Successful businesses often have humble beginnings. The first Apple computers were assembled in Steve Jobs’ living room. YouTube’s first office was in a garage. eBay’s first sale was a broken laser pointer.
For Book Glutton, a website that allows users to form virtual reading groups and comment on online books, the origins were no less humble. The idea was born out of a night of drinks at the Esquire in downtown Champaign and the initial notes were scribbled on cocktail napkins. Of course, for Travis Alber and Aaron Miller, the company’s founders, designers, principle investors and only full-time staff, Book Glutton’s success is still a distant goal that depends on users taking advantage of what the site has to offer.
In essence, Book Glutton functions like a combination of Good Reads and a more interactive version of Project Gutenberg, in that users can download entire texts from a sizable library, which they can then annotate for other members of their reading groups or the public at large. Reading groups can also make use of the chat feature to have live discussions about a particular part of a book.
According to Alber, Book Glutton is intended to “fill a big hole in the market” for people who want to be part of social reading communities, discuss books in more depth than is possible on current social networking sites and read books online in a way that is closer to the hard-copy experience without having to buy an expensive device like the Kindle.
Book Glutton is still in its infancy — it’s only five weeks out from launching and still in beta — but the initial response from users has been extremely positive.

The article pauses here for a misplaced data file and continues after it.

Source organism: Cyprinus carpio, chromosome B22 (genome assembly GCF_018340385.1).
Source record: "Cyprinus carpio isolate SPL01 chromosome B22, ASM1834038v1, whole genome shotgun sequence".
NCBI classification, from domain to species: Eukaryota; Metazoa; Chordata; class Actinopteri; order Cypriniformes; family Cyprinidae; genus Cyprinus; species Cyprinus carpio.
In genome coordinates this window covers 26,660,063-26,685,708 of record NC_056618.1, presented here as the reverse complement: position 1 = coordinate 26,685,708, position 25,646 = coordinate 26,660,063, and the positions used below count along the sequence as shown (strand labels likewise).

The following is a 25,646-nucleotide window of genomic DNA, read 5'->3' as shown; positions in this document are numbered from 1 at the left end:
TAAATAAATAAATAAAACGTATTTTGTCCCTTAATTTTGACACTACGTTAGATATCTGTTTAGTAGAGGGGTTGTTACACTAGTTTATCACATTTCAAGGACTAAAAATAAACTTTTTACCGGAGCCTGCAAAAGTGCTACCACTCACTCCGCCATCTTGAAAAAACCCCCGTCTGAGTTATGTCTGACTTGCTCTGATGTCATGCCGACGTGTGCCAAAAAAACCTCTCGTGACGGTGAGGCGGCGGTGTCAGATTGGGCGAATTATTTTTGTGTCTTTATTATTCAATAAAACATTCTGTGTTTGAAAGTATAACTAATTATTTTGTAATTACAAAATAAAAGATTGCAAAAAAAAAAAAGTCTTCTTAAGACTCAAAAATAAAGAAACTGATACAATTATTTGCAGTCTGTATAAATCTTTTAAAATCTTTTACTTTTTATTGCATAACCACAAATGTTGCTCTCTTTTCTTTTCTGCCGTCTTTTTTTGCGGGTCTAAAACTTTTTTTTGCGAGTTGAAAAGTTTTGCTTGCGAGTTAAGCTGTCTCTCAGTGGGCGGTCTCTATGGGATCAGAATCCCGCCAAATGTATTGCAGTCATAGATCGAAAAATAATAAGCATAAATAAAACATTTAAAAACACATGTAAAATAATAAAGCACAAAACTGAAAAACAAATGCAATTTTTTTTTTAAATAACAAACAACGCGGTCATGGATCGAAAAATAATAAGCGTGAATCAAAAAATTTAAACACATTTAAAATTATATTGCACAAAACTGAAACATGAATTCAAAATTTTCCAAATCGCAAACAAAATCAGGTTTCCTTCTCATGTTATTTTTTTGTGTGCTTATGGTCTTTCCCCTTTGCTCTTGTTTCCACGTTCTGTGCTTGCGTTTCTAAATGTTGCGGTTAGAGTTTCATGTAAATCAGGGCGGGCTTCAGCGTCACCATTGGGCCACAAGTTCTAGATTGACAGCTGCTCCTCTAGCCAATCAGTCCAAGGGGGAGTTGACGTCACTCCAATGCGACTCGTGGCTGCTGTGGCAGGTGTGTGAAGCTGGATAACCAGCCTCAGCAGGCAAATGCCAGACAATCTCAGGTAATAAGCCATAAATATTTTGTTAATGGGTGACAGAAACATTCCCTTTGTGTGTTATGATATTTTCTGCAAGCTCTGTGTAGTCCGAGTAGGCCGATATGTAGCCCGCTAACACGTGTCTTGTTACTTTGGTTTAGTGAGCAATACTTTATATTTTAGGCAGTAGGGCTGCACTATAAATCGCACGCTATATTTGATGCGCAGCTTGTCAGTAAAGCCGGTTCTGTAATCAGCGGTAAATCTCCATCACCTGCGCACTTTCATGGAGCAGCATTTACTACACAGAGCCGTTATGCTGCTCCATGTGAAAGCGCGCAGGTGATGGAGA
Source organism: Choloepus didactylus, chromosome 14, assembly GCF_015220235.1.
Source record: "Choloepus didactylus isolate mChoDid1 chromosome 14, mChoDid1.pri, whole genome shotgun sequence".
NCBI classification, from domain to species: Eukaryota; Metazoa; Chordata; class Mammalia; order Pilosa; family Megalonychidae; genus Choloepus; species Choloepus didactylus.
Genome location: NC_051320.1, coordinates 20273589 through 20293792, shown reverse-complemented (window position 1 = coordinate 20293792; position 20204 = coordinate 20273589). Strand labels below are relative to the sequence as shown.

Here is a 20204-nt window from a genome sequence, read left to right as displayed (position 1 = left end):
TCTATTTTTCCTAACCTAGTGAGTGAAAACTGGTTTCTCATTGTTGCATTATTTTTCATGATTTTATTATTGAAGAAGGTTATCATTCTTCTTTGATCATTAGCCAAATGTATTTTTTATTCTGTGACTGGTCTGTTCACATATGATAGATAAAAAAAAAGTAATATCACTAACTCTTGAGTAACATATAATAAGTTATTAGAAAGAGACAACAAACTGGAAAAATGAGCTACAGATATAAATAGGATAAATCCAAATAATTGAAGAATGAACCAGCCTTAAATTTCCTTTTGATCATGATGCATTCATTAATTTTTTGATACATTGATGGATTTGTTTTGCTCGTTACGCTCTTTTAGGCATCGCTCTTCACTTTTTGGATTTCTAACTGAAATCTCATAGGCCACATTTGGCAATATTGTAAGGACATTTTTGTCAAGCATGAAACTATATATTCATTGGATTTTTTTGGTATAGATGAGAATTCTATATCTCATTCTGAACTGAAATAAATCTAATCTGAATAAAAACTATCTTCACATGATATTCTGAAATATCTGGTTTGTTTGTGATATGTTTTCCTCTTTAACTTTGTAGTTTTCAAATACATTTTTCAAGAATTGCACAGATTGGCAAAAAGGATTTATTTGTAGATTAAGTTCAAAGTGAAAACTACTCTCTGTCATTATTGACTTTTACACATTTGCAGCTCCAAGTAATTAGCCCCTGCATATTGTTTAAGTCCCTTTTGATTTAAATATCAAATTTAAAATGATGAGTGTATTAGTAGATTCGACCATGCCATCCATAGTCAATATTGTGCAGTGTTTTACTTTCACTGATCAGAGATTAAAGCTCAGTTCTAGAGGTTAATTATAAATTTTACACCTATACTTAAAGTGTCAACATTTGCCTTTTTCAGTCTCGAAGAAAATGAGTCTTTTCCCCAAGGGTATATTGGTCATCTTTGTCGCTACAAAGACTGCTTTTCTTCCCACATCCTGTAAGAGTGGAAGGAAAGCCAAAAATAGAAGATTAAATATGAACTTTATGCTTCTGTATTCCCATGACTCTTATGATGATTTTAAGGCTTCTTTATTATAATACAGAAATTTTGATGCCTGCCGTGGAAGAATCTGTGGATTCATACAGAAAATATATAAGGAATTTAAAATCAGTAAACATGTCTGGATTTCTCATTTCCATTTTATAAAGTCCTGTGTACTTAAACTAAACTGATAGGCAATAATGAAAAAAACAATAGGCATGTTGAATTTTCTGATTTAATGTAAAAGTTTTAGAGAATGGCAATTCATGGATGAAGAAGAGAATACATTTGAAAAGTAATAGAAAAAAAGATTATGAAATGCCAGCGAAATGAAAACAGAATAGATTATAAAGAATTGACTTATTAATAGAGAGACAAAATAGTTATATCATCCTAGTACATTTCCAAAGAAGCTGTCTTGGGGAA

Still, the challenges are daunting. First and foremost there’s the issue of what to do about copyrighted material. To get around the problem, Book Glutton currently only offers works that are public domain, but Alber says she’d like to team up with publishers to broaden the company’s selection.
She and Miller are also working on a tool that would allow users to upload their own material, making Book Glutton like the literary version of YouTube. Whether people would clamber to download user-generated writings with as much fervor as 30-second clips of kids launching rockets made out of Diet Coke and Mentos remains to be seen.
Educators may be the group to benefit the most from Book Glutton because of the ability it gives classes to have virtual, text-based discussions. A professor at NYU has already used the site successfully to have her students annotate King Lear and, according to Alber, more professors are planning to use Book Glutton in the near future.
The two founders have local roots — Alber is from Peoria and Miller studied at the University of Illinois as an undergrad — but they both worked for years in the tech industry in California. They picked Champaign-Urbana as their base of operations because it was cheaper than California and, starting up a business on personal funds, they needed their money to go as far as it possibly could. Champaign-Urbana was perfect for them because they could be in university environment, have access to a world-class library and still be near friends and family. As a bonus, Alber has been able to take free business classes offered by the Champaign Public Library. Otherwise, they’ve been able to hire hourly contractors they’ve found on Craigslist for any of the work they need done.
“Fundraising would be easier in California,” Alber admits, but otherwise, they’ve been more than content with operating out of Champaign.
And it’s worth noting that in the end, if Book Glutton becomes a big sensation, the Esquire can claim to have produced something more substantial than a wicked hangover.